Field development and well placement in tight gas fields pose several challenges. First, the reservoirs are highly heterogeneous: permeability varies over several orders of magnitude and the correlation length of the geologic features is relatively small. Second, well rates are low, which imply that hydraulic fracturing will be used to increase well rates, as with other unconventional plays. Third, there is sufficient large scale pressure communication in these fields so that an infill drilling sequence needs to examine the interaction between wells when defining an optimal well spacing. Because of the high degree of heterogeneity, we are led to the use of high resolution (multi-million cell) geologic models to represent the reservoir. Because of the degree of variability, we are led to the use of multiple realizations of these models to represent subsurface uncertainty and our lack of knowledge of the reservoir. Finally, development of an infill program is based on the evaluation of the performance of multiple sequences of wells. Together, the dynamic evaluation of multiple sequences of infill wells in multiple realizations of high resolution multi-million cell geologic models is both a conceptual and computational challenge. To address these challenges, this paper introduces a rapid simulation-free workflow, which allows us to explore the impact of subsurface uncertainty, and the choice of a development strategy on a well placement drilling sequence in tight gas reservoirs.
In this paper, we present a novel simulation-free workflow based on the combination of a reservoir quality map and an uncertainty map. The quality map is produced from a deterministic set of parameters, including reservoir static and dynamic properties. This quality map may be calibrated through the use of reservoir simulation. However, we have found that a sufficiently good evaluation of the depletion can be obtained by a rapid "geometric" pressure calculation, instead of using full flow simulation. The uncertainty map is built to capture the geologic uncertainty, and replaces the use of multiple realizations. We have the most confidence about the reservoir data at the existing well locations, and as the distance from the existing wells increases, our confidence about the data at this location decreases, and the risk correspondingly increases. Good infill well locations and a drilling sequence are then determined through a combination of the quality map and uncertainty map, combined according to a development strategy.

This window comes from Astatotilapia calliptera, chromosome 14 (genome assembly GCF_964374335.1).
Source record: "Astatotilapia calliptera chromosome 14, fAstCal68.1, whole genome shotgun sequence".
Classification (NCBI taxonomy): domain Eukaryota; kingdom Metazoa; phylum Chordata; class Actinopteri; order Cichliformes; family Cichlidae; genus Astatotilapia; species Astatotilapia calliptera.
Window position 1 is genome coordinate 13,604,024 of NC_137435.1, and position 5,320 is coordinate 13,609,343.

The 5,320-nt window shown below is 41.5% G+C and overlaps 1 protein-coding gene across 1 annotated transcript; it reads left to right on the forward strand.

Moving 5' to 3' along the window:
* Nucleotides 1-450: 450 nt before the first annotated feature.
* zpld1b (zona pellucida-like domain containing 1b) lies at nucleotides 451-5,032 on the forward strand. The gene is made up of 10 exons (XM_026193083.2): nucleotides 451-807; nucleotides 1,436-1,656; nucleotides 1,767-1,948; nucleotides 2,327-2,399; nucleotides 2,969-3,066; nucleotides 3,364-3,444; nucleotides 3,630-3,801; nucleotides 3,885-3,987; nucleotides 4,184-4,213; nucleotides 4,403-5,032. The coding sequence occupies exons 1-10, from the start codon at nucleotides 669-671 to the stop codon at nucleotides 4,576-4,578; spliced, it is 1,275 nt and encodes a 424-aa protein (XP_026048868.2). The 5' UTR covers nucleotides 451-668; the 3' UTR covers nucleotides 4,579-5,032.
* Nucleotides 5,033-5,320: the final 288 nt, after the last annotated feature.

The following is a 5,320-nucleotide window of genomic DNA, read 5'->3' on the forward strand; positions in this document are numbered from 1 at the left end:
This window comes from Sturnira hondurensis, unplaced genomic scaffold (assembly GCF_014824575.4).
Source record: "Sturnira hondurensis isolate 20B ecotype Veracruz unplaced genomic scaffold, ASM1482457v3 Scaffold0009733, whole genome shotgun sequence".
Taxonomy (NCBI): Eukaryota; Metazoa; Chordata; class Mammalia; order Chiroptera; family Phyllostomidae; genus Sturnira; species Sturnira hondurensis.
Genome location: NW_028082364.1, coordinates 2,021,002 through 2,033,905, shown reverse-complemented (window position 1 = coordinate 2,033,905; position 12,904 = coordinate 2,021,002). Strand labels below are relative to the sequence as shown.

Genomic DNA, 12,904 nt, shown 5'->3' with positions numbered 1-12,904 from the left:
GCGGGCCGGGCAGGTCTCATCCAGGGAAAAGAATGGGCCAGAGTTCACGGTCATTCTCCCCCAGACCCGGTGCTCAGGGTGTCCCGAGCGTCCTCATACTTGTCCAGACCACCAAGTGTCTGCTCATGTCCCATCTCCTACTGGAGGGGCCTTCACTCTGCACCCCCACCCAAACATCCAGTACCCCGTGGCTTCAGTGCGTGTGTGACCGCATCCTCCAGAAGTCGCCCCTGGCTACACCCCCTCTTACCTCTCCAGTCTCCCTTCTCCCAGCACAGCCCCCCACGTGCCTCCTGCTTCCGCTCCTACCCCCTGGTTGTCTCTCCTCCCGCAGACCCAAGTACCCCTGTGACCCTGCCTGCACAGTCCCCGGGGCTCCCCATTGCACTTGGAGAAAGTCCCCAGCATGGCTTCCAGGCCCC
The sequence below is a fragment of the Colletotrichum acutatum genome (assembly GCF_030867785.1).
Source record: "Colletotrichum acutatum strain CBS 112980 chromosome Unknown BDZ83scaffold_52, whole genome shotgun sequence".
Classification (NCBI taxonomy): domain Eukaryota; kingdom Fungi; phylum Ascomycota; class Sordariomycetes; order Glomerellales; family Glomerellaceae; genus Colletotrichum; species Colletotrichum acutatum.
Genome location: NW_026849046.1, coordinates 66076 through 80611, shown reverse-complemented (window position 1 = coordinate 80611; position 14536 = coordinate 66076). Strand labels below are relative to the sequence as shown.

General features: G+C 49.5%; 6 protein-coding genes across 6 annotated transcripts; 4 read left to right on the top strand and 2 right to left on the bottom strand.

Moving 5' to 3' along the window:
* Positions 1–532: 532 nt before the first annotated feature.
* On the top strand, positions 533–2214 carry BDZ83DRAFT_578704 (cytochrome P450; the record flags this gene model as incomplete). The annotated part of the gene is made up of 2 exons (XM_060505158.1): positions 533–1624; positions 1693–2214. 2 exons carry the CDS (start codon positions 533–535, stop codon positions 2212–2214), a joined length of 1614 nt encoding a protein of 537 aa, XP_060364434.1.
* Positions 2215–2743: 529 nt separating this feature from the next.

This field development study is performed on a U.S. on-shore tight gas field. We first study a section of this tight gas field to validate the quality maps by comparison with flow simulation results, and then apply this workflow to the full field to generate a proposed infill drilling sequence. We also contrast our results with a risk assessment based upon multiple realizations to further show the benefits of our proposed workflow. This approach does not require flow simulation or multiple realizations; for a multi-million cell full field model the approach can determine a sequence of infill well locations within minutes instead of days. The efficiency of this workflow makes it feasible for large scale field applications, providing good opportunities for improved tight gas reservoir management.